For the lucky, born into a geography not visited by war or political terror, the events in life that leave the soul scarred and disoriented are death and divorce. Divorce is a kind of death. Even for people who are glad to get out of relationships, the props of a life have to be remade, families, habits, houses, even towns. And it can leave a life stripped bare. I think about Elizabeth Bishop's poem "One Art," which begins "The art of losing isn't hard to master" and goes on to do a wry inventory:

I lost two cities, lovely ones. And, vaster,

some realms I owned, two rivers, a continent.

I miss them, but it wasn't a disaster.

It's not surprising that it is a subject for poetry, but it is surprising how little serious and sustained examination of the subject there has been in our poetry, given how common and how devastating the experience can be.

For the last 10 years Louise Gluck, one of the purest and most accomplished lyric poets now writing, has turned from the form of her early books, traditional collections of poems written over a period of time, to a series of book-length sequences. They are written in her characteristically spare and elegant style. They are books of individual poems, but they make a narrative sequence, and so they are able to explore a subject in many moods and from many points of view in a way that is reminiscent of the old sonnet sequences that explored all the phases of a love affair. The first one, Ararat, dealt with a family of three women in the aftermath of the death of a husband and father. The second one, the Pulitzer Prize-winning The Wild Iris, was a meditation on the turning of the year in a northern New England garden. The third, Meadowlands, based on the story of Ulysses and Penelope and Telemachus, was about a marriage coming apart. The newest one, published this year, is Vita Nova (Ecco). Its subject is life after divorce. It begins from something like the place Emily Dickinson described so accurately:

After great pain, a formal feeling comes --

The Nerves sit ceremonious, like Tombs --

Here are a couple of the poems:

The Garment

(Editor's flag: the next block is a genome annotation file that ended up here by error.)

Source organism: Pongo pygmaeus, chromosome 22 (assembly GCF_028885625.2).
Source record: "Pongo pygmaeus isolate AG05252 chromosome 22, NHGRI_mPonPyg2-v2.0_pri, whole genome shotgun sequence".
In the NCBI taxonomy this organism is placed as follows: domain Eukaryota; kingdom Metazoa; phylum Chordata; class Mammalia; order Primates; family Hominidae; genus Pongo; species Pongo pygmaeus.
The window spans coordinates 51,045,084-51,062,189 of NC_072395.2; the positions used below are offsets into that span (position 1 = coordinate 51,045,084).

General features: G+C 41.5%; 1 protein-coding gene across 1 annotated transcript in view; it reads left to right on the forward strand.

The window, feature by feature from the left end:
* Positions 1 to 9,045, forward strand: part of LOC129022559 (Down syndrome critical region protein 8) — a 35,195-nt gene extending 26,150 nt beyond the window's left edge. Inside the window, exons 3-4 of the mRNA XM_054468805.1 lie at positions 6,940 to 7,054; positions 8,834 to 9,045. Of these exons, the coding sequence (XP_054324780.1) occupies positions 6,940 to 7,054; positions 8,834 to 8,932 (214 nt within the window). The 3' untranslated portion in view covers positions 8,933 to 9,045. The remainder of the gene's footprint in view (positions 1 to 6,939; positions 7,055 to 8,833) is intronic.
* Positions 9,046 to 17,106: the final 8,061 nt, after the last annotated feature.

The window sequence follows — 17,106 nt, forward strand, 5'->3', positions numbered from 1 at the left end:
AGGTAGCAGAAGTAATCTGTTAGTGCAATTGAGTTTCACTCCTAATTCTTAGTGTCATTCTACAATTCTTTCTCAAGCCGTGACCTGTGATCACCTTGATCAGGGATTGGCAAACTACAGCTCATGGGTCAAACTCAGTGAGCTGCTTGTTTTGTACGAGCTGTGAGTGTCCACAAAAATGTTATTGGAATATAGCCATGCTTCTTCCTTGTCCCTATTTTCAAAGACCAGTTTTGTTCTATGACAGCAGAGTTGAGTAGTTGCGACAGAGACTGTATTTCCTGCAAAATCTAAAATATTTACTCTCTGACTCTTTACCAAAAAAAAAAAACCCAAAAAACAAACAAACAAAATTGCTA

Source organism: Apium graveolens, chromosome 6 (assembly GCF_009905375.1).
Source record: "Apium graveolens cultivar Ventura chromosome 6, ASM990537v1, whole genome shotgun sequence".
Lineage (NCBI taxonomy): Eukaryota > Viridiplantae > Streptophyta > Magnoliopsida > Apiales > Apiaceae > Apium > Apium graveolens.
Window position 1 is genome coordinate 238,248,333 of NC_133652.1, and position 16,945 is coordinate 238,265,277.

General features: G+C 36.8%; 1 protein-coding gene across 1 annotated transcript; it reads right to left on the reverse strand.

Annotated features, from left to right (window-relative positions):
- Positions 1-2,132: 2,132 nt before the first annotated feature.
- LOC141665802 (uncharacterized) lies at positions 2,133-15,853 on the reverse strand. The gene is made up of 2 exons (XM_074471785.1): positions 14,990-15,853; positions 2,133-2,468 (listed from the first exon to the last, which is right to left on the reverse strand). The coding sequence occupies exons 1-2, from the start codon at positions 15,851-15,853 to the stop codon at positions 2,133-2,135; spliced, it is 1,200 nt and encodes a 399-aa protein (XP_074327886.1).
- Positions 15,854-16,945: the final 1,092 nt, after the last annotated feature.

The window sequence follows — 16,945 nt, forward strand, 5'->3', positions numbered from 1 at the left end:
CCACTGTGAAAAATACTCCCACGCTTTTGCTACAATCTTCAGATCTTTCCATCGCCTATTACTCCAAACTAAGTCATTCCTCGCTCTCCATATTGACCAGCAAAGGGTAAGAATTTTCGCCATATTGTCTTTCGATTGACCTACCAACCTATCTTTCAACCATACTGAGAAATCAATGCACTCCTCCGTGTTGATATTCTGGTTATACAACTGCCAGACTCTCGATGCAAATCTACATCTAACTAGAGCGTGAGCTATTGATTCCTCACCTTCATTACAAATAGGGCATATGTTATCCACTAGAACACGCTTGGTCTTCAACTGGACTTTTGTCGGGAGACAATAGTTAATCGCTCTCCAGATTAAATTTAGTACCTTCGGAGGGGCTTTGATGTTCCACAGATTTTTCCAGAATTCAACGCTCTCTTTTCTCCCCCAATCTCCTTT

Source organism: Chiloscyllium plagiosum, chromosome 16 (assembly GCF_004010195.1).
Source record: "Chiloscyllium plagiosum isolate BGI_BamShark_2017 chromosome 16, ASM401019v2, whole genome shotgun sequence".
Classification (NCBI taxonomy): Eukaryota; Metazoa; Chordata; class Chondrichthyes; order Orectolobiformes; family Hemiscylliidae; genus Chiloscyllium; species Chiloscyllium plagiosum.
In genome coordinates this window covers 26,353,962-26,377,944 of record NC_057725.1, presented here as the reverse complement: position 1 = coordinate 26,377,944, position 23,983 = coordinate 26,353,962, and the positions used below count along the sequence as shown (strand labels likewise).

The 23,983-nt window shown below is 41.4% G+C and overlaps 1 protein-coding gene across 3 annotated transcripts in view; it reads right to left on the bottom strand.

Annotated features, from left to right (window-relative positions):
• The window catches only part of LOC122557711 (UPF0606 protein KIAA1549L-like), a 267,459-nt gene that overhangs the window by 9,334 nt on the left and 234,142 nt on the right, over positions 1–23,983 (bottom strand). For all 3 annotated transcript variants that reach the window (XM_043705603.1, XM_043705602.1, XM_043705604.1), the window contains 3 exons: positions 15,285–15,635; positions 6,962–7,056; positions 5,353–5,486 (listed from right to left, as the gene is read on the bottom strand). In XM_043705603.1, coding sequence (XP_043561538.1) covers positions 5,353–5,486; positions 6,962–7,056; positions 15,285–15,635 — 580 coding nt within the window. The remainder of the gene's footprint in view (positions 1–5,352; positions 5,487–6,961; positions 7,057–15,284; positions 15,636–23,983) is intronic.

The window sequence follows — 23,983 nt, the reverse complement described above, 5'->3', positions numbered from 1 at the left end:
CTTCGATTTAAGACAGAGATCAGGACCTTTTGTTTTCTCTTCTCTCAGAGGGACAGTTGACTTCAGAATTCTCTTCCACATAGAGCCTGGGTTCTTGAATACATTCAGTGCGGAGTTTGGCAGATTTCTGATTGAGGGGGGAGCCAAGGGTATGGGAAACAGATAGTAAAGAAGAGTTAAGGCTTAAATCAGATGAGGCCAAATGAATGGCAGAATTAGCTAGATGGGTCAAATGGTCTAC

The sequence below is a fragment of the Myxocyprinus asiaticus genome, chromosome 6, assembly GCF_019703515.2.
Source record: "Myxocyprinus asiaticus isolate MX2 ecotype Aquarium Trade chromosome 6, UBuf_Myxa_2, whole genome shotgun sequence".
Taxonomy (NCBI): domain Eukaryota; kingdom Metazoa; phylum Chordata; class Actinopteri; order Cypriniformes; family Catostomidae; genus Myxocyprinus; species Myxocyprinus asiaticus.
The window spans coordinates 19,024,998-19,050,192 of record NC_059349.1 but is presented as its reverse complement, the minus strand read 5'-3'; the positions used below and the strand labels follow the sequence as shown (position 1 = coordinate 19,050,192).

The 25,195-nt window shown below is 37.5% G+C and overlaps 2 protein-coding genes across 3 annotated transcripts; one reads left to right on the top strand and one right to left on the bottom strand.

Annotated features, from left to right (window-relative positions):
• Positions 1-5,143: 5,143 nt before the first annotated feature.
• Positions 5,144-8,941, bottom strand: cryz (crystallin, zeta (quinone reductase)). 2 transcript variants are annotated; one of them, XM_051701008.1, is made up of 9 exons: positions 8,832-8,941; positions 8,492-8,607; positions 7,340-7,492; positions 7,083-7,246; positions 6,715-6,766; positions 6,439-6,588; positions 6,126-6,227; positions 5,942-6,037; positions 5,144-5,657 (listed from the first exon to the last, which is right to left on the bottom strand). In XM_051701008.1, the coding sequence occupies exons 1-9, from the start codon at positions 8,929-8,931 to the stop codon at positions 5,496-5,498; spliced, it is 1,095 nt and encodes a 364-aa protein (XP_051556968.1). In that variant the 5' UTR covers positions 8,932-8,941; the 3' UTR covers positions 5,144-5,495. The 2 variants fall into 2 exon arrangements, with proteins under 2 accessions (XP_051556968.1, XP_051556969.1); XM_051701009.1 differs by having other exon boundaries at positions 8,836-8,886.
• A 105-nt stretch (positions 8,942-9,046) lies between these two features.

My soul dried up.

Like a soul cast into a fire, but not completely,

not to annihilation. Parched,

it continued. Brittle,

not from solitude but from mistrust,

the aftermath of violence.

Spirit, invited to leave the body,

to stand exposed a moment, --

trembling, as before

your presentation to the divine --

spirit lured out of solitude

by the promise of grace,

how will you ever again believe

the love of another being?

My soul withered and shrank.

The body became for it too large a garment.

And when hope was returned to me

it was another hope entirely.

Earthly Love

Conventions of the time

held them together.

It was a period

(very long) in which

the heart once given freely

was required, a formal gesture,

to forfeit liberty: a consecration

at once moving and hopelessly doomed.

As to ourselves:

fortunately we diverged

from these requirements,

as I reminded myself

when my life shattered.

So that what we had for so long

was, more or less,

voluntary, alive.

And only long afterward

did I begin to think otherwise.

We are all human --

we protect ourselves

as well as we can

even to the point of denying

clarity, the point

of self-deception. As in

the consecration to which I alluded.

And yet, within this deception,

true happiness occurred.

So that I believe I would

repeat these errors exactly.

Nor does it seem to me

crucial to know

whether or not such happiness

is built on illusion:

it has its own reality.

And, in either case, it will end.

"The Garment" and "Earthly Love" from Vita Nova 1999, by Louise Gluck.

Reprinted by permission of Ecco Press and HarperCollins.